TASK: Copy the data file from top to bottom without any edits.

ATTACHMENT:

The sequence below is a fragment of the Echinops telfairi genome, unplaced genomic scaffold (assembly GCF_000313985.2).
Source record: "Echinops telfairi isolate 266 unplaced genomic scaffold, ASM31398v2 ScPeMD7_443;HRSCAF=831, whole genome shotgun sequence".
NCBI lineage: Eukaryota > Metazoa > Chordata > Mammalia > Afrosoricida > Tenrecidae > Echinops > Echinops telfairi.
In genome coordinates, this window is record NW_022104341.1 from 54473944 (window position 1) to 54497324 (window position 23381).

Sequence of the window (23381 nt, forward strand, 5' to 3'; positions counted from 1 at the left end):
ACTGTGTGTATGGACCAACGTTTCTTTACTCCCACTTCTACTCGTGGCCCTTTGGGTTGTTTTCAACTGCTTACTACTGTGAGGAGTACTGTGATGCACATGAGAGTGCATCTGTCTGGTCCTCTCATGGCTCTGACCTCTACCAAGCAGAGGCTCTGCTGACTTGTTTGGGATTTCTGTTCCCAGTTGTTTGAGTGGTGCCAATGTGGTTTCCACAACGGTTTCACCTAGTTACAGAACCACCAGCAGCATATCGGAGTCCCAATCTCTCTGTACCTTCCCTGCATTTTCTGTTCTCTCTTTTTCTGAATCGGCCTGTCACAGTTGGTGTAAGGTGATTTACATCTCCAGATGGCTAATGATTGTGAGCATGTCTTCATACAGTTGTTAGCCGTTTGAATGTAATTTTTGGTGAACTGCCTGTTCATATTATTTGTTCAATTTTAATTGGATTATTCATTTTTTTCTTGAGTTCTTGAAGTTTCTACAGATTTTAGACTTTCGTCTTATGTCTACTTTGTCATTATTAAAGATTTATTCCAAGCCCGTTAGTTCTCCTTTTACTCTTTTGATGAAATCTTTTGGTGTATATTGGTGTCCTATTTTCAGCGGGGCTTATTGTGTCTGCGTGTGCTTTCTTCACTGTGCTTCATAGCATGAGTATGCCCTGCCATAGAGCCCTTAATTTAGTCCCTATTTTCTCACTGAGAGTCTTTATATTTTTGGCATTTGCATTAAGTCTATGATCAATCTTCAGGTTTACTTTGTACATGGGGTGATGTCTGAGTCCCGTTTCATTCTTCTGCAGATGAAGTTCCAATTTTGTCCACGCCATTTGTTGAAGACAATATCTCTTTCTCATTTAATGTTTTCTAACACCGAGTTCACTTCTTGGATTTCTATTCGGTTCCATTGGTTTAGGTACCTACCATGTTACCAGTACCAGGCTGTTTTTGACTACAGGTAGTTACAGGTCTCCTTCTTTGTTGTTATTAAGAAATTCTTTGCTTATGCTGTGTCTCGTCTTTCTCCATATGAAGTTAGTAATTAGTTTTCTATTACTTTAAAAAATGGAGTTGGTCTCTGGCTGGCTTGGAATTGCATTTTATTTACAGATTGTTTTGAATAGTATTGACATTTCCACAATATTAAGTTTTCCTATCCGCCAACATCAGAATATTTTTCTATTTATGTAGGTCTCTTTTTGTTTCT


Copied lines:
The sequence below is a fragment of the Echinops telfairi genome, unplaced genomic scaffold (assembly GCF_000313985.2).
Source record: "Echinops telfairi isolate 266 unplaced genomic scaffold, ASM31398v2 ScPeMD7_443;HRSCAF=831, whole genome shotgun sequence".
NCBI lineage: Eukaryota > Metazoa > Chordata > Mammalia > Afrosoricida > Tenrecidae > Echinops > Echinops telfairi.
In genome coordinates, this window is record NW_022104341.1 from 54473944 (window position 1) to 54497324 (window position 23381).

Sequence of the window (23381 nt, forward strand, 5' to 3'; positions counted from 1 at the left end):
ACTGTGTGTATGGACCAACGTTTCTTTACTCCCACTTCTACTCGTGGCCCTTTGGGTTGTTTTCAACTGCTTACTACTGTGAGGAGTACTGTGATGCACATGAGAGTGCATCTGTCTGGTCCTCTCATGGCTCTGACCTCTACCAAGCAGAGGCTCTGCTGACTTGTTTGGGATTTCTGTTCCCAGTTGTTTGAGTGGTGCCAATGTGGTTTCCACAACGGTTTCACCTAGTTACAGAACCACCAGCAGCATATCGGAGTCCCAATCTCTCTGTACCTTCCCTGCATTTTCTGTTCTCTCTTTTTCTGAATCGGCCTGTCACAGTTGGTGTAAGGTGATTTACATCTCCAGATGGCTAATGATTGTGAGCATGTCTTCATACAGTTGTTAGCCGTTTGAATGTAATTTTTGGTGAACTGCCTGTTCATATTATTTGTTCAATTTTAATTGGATTATTCATTTTTTTCTTGAGTTCTTGAAGTTTCTACAGATTTTAGACTTTCGTCTTATGTCTACTTTGTCATTATTAAAGATTTATTCCAAGCCCGTTAGTTCTCCTTTTACTCTTTTGATGAAATCTTTTGGTGTATATTGGTGTCCTATTTTCAGCGGGGCTTATTGTGTCTGCGTGTGCTTTCTTCACTGTGCTTCATAGCATGAGTATGCCCTGCCATAGAGCCCTTAATTTAGTCCCTATTTTCTCACTGAGAGTCTTTATATTTTTGGCATTTGCATTAAGTCTATGATCAATCTTCAGGTTTACTTTGTACATGGGGTGATGTCTGAGTCCCGTTTCATTCTTCTGCAGATGAAGTTCCAATTTTGTCCACGCCATTTGTTGAAGACAATATCTCTTTCTCATTTAATGTTTTCTAACACCGAGTTCACTTCTTGGATTTCTATTCGGTTCCATTGGTTTAGGTACCTACCATGTTACCAGTACCAGGCTGTTTTTGACTACAGGTAGTTACAGGTCTCCTTCTTTGTTGTTATTAAGAAATTCTTTGCTTATGCTGTGTCTCGTCTTTCTCCATATGAAGTTAGTAATTAGTTTTCTATTACTTTAAAAAATGGAGTTGGTCTCTGGCTGGCTTGGAATTGCATTTTATTTACAGATTGTTTTGAATAGTATTGACATTTCCACAATATTAAGTTTTCCTATCCGCCAACATCAGAATATTTTTCTATTTATGTAGGTCTCTTTTTGTTTCT